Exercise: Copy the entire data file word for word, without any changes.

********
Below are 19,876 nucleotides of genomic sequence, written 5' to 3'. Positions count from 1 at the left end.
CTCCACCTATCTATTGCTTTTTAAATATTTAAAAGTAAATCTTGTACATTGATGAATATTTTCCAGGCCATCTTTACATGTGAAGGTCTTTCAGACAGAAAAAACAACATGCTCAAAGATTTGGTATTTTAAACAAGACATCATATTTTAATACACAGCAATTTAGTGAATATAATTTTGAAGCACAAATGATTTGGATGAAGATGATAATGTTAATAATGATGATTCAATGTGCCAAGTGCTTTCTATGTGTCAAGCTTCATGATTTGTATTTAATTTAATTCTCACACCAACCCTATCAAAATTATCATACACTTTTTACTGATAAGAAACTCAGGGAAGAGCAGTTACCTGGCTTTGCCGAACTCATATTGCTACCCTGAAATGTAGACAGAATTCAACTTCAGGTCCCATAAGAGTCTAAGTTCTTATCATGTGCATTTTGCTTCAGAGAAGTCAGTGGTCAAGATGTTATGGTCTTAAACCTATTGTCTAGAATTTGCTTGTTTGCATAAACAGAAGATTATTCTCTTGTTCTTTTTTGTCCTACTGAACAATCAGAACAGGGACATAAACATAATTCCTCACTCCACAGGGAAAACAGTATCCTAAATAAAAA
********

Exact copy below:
Below are 19,876 nucleotides of genomic sequence, written 5' to 3'. Positions count from 1 at the left end.
CTCCACCTATCTATTGCTTTTTAAATATTTAAAAGTAAATCTTGTACATTGATGAATATTTTCCAGGCCATCTTTACATGTGAAGGTCTTTCAGACAGAAAAAACAACATGCTCAAAGATTTGGTATTTTAAACAAGACATCATATTTTAATACACAGCAATTTAGTGAATATAATTTTGAAGCACAAATGATTTGGATGAAGATGATAATGTTAATAATGATGATTCAATGTGCCAAGTGCTTTCTATGTGTCAAGCTTCATGATTTGTATTTAATTTAATTCTCACACCAACCCTATCAAAATTATCATACACTTTTTACTGATAAGAAACTCAGGGAAGAGCAGTTACCTGGCTTTGCCGAACTCATATTGCTACCCTGAAATGTAGACAGAATTCAACTTCAGGTCCCATAAGAGTCTAAGTTCTTATCATGTGCATTTTGCTTCAGAGAAGTCAGTGGTCAAGATGTTATGGTCTTAAACCTATTGTCTAGAATTTGCTTGTTTGCATAAACAGAAGATTATTCTCTTGTTCTTTTTTGTCCTACTGAACAATCAGAACAGGGACATAAACATAATTCCTCACTCCACAGGGAAAACAGTATCCTAAATAAAAA